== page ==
Ruggedized electronic device 100 is integrated into a ruggedized case 105 that forms the external surfaces of the ruggedized electronic device. Ruggedized case 105 is designed to provide the mechanical strength and ruggedness associated with the various impact and shock tolerance and scuff and scratch resistance standards, as needed or desired. Note that while other components of ruggedized electronic device 100 can also contribute to the overall ruggedness of the ruggedized electronic device, ruggedized case 105 forms a first line of defense in the overall protection for the ruggedized electronic device. Ruggedized case 105 encloses an intrusion protected enclosure 110, and daughter cards 140 and 142. Intrusion protected enclosure 110 encloses a main board 120 that, along with daughter cards 130 and 132, provide the electronic functions and features of ruggedized electronic device 100. For example, where ruggedized electronic device 100 represents a tablet device, main board 120 can represent one or more circuit boards that include processors, input/output devices such as a touch screen device, power supply and battery circuits, batteries, memory, and the like, and needed or desired, and daughter cards 140 and 142 can represent one or more circuit boards that include add-on memory, wireless communication devices, and the like, as needed or desired. Main board 120 includes power rails 122 and 124, and an ATEX switch 130, and the main board provides switched power rails 132, switched signal lines 134, and unswitched signal lines 136 to daughter cards 140 and 142, and to connectors to the exterior of ruggedized case 105. Intrusion protected enclosure 110 operates to pass switched power rails 132, switched signal lines 134, and unswitched signal lines 136 to daughter cards 140 and 142, and to connectors to the exterior of ruggedized case 105 via one or more grommets 115 that permit the associated wires or signal traces to pass from with the intrusion protected environment to the exterior of the intrusion protected environment without breaching the integrity of the intrusion protected environment.

Intrusion protected enclosure 110 is designed to provide the intrusion protection environment that protects against the intrusion of the various intrusive elements into the ruggedized electronic device 100. As such, components of ruggedized electronic device 100 that are outside of intrusion protected enclosure 110 do not have the same level of protection against with the intrusion of the various intrusive elements as do the components that are within the intrusion protected enclosure. As such, daughter cards 140 and 142 and portions of switched power rails 132, switched signal lines 134, and unswitched signal lines 136, that are outside of intrusion protected enclosure 110, may not be compliant with a particular intrusion protection standard or level, while the components within the intrusion protected enclosure may be compliant with that intrusion protection standard or level. For example, intrusion protected enclosure 110 may be compliant with an IP54 code, where dust and splashing water are prevented from entering the intrusion protected enclosure, but daughter cards 140 and 142 may not be compliant with the IP54 code. In another example, intrusion protected enclosure 110 may be compliant with an ATEX Zone 1 classification where any ignition sources are isolated from locations where explosive gases or vapors may be likely to be present in normal operation, but daughter cards 140 and 142 may not be compliant with the ATEX Zone 1 classification. Note that intrusion protected enclosure 110 can provide other IP code compliance levels or ATEX Zone classification levels, as needed or desired.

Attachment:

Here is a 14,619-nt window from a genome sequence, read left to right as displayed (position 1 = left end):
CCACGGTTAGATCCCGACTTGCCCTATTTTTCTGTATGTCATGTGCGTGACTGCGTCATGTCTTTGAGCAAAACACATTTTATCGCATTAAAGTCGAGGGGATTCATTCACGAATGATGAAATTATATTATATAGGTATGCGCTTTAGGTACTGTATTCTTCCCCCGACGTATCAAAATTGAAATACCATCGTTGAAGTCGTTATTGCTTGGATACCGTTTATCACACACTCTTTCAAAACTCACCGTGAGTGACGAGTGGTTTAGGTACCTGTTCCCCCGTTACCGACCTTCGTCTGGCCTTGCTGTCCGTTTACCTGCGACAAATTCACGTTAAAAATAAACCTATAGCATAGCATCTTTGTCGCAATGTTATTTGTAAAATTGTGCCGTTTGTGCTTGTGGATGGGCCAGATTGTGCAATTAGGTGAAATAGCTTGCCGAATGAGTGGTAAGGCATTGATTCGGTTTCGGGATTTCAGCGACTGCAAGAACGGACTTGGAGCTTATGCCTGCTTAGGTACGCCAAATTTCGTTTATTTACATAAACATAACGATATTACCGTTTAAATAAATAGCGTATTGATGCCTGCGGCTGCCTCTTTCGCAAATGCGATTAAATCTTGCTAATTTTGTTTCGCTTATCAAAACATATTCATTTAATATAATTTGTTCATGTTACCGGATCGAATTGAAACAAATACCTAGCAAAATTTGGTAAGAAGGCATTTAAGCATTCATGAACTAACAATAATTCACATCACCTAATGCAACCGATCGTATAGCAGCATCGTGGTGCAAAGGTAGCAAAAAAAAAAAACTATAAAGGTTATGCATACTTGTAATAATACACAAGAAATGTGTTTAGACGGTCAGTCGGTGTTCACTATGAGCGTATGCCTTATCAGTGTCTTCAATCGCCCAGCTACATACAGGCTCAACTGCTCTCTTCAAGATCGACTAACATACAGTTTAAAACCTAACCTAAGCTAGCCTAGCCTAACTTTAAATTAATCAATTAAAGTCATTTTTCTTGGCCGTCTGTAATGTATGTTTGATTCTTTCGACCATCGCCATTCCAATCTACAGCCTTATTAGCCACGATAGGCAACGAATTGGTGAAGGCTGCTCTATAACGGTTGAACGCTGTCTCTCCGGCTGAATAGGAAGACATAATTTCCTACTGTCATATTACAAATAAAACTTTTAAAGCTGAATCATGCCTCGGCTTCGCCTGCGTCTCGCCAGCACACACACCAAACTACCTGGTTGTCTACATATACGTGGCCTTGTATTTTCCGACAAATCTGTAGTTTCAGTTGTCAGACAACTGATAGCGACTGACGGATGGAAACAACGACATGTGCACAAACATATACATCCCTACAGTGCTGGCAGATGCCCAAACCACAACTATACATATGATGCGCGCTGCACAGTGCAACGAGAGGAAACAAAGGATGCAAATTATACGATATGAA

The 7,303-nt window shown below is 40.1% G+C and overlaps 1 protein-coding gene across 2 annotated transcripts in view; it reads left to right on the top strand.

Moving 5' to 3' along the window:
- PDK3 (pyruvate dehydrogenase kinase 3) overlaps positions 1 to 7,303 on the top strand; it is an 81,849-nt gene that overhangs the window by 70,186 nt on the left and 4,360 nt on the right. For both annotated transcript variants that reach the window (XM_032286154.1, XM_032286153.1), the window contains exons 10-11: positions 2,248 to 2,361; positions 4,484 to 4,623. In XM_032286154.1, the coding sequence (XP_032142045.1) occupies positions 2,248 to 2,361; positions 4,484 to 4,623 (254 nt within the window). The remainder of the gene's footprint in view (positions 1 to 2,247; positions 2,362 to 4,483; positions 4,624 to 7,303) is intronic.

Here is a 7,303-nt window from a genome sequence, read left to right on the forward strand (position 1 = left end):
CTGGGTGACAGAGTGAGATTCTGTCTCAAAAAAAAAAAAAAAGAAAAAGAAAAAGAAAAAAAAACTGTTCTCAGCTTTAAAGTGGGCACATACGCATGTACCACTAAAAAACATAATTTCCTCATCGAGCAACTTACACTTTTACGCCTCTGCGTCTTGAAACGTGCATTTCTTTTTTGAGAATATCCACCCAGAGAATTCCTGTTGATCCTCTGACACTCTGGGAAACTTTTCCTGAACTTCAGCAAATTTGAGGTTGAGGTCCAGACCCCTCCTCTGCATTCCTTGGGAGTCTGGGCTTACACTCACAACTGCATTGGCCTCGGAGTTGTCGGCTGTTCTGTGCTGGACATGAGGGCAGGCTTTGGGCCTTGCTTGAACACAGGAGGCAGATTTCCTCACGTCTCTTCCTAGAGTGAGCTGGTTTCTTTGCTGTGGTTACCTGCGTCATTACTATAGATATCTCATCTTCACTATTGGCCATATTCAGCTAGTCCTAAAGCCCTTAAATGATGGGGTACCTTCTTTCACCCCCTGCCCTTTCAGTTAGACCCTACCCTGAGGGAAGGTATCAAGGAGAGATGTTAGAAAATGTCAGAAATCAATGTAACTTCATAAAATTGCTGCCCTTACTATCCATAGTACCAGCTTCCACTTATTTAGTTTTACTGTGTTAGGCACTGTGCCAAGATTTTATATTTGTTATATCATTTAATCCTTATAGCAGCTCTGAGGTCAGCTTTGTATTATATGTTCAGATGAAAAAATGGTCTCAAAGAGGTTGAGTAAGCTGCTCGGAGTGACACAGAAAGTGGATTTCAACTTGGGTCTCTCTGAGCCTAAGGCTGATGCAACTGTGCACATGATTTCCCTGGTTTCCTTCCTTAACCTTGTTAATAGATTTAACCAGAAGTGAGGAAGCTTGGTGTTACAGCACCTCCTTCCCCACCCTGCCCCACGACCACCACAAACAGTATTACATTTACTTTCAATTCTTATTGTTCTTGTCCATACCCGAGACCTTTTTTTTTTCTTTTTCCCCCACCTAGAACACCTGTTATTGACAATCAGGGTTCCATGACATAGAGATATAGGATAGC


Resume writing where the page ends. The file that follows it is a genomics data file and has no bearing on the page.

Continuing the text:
Ruggedized electronic device 100 is configured to provide a selectable level of protection against the intrusion of the various intrusive elements. In particular, ruggedized electronic device 100 provides a first mode, an ATEX “unsafe” mode, and a second mode, an ATEX “safe” mode. In the ATEX unsafe mode, ATEX switch 130 is switched into a position to connect switched power rails 132 and switched signal lines 134 to main board 120, such that the functions of the switched power rails and switched signal lines are provided outside of intrusion protected environment 110. However, in the ATEX safe mode, ATEX switch 130 is switched into a position to disconnect switched power rails 132 and switched signal lines 134 from main board 120, such that the functions of the switched power rails and switched signal lines are not provided outside of intrusion protected environment 110. For example, switched power rails 132 are shown as being connected to daughter card 140, and to contacts on the outside of ruggedized case 105. Here, in the ATEX unsafe mode, ATEX switch 130 is switched to connect switched power rails 132 to respective power rails 122 and 124, such that daughter card 140 receives operating power from the power rails, and ruggedized electronic device 100 can receive power via the contacts on the outside of ruggedized case 105 to, for example, charge a battery of the ruggedized electronic device. Then, in the ATEX safe mode, ATEX switch 130 is switched to disconnect switched power rails 132 from respective power rails 122 and 124, such that daughter card 140 is isolated from the operating power from the power rails, and ruggedized electronic device 100 cannot receive power via the contacts on the outside of ruggedized case 105. In a particular embodiment, only the positive voltage switched power rail 132 is switched via ATEX switch 130 to power rail 122, and the negative voltage switched power rail is connected directly to power rail 124. In this embodiment, it may be deemed a sufficient protection against ignition sources to isolate only the positive voltage when in the ATEX safe mode.